The UN Special Rapporteur on contemporary forms of racism, Githu Muigai, has expressed his serious concern about the continuing existence of the caste system and described caste discrimination as a form of “societal” structural racial discrimination.
Even when clear legislation exists to prohibit caste discrimination, individuals and groups of individuals continue to be discriminated. This was one of the important observations on caste made by the UN Special Rapporteur on contemporary forms of racism, Githu Muigai, at the 8th session of the intergovernmental working group that monitors the implementation of the Durban Declaration against racism.
Speaking during a thematic discussion on the issue of structural discrimination, Mr Muigai argued that “systems of inherited status such as caste” may be a manifestation of “societal” structural racial discrimination. He urged states to “review and redesign legislation, policies and programmes” that may discriminate a number of groups, including victims of inherited status systems, i.e. Dalits.
While acknowledging that it is a difficult phenomenon to define, he said that structural racial discrimination refers to “racist, xenophobic and intolerant patterns of behavior” that target people in relation to a number of factors, including descent.
On the issue of caste discrimination, Mr Muigai noted that Scheduled Castes (the official term for Dalits in India and Pakistan) who convert from Hinduism to Christianity or Islam continue to suffer from discrimination while no longer being eligible for government benefits that are available to Dalits.
He reiterated his support for the position on caste discrimination expressed by the UN Committee on the Elimination of Racial Discrimination (CERD) in its general recommendation No. 29 from 2002, in which discrimination based on ‘descent’ is defined to include discrimination based on “caste and analogous systems of inherited status which nullify or impair their enjoyment of human rights.”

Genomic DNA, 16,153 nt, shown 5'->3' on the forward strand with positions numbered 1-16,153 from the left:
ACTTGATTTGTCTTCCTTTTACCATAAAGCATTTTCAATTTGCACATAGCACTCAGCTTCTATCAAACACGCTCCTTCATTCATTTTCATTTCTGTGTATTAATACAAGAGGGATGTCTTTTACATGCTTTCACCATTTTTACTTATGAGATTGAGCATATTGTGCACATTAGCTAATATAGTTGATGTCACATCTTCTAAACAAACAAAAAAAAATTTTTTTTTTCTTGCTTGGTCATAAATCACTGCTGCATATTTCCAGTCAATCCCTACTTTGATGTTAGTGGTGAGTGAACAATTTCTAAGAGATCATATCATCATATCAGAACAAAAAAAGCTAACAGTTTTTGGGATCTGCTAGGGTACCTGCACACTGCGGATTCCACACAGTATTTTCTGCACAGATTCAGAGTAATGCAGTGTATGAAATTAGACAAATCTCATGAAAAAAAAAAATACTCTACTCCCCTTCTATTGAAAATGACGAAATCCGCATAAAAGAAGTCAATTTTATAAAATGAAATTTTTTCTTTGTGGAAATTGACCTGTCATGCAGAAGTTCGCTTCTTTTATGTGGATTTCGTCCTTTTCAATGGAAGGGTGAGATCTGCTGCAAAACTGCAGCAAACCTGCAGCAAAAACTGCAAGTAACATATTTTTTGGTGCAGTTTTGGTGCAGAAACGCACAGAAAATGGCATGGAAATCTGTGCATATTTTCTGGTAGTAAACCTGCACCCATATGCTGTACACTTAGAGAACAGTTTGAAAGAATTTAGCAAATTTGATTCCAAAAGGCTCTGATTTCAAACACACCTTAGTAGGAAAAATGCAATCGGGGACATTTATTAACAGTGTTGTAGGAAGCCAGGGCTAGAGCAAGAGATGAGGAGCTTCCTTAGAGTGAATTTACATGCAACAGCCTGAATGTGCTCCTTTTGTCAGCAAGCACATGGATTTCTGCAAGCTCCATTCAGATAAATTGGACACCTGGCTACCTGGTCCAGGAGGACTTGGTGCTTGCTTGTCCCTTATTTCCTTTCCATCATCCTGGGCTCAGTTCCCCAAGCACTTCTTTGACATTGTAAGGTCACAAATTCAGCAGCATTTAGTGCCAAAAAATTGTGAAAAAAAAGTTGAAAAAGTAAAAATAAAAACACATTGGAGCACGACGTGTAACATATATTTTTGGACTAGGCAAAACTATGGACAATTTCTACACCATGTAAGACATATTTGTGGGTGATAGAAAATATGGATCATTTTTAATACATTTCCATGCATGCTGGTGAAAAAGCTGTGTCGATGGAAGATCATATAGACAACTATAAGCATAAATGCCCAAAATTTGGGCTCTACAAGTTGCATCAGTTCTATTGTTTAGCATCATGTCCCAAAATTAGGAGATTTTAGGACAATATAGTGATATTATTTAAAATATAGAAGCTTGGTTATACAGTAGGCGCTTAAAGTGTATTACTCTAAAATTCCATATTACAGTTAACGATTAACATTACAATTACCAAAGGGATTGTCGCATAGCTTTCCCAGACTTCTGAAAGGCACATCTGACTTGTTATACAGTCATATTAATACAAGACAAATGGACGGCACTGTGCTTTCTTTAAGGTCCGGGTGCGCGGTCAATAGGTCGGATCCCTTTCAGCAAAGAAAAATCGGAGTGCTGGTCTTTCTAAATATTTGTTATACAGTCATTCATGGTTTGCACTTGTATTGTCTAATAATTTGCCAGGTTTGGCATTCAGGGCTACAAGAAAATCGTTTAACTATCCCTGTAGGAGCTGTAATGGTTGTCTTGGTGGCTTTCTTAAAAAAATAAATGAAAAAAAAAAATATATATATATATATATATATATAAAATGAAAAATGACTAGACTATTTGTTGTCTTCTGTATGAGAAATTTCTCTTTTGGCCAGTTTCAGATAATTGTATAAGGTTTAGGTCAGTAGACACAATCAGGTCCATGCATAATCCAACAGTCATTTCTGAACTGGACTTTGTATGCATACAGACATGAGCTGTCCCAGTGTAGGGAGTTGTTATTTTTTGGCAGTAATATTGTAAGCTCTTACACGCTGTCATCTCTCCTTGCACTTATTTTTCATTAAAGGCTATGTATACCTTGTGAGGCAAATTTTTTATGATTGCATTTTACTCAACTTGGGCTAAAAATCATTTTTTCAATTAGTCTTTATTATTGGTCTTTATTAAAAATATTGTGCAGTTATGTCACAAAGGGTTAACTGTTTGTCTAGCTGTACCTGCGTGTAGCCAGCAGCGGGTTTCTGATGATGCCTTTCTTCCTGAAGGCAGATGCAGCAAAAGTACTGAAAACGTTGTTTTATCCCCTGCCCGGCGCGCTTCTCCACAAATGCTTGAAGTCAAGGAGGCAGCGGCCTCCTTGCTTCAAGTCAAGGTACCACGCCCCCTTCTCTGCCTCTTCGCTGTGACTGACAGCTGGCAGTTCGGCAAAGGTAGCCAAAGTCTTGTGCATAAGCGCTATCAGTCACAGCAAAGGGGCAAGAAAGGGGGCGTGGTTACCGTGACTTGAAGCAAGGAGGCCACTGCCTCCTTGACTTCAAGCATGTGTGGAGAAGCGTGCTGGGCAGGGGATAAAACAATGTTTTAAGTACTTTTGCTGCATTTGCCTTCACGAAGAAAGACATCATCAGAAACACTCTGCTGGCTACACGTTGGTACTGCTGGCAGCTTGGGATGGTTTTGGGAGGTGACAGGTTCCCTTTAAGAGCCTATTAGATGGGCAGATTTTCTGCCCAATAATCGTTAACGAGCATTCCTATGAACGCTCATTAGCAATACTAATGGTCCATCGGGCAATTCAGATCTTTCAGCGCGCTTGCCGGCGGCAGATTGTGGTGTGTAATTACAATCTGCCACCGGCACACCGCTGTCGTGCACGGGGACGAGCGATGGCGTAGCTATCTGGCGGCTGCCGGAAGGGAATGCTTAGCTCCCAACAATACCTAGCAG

The Special Rapporteur expressed his serious concern “about the continued existence of such systems” and noted that, according to CERD, caste discrimination is a form of racial discrimination and that “the term ‘descent’ has its own meaning and was not to be confused with race or ethnic or national origin.”
Concluding his statement, Mr Muigai presented a number of recommendations on structural discrimination, urging states to take all necessary measures to prevent and eliminate such forms of discrimination.
In recent years, a number of UN Special Procedures mandate holders have addressed the issue of caste discrimination in reports and communications. Githu Muigai has been at the forefront of such efforts, becoming the first Special Rapporteur to endorse the draft UN Principles and Guidelines to eliminate caste discrimination – a groundbreaking international framework to address this form of discrimination.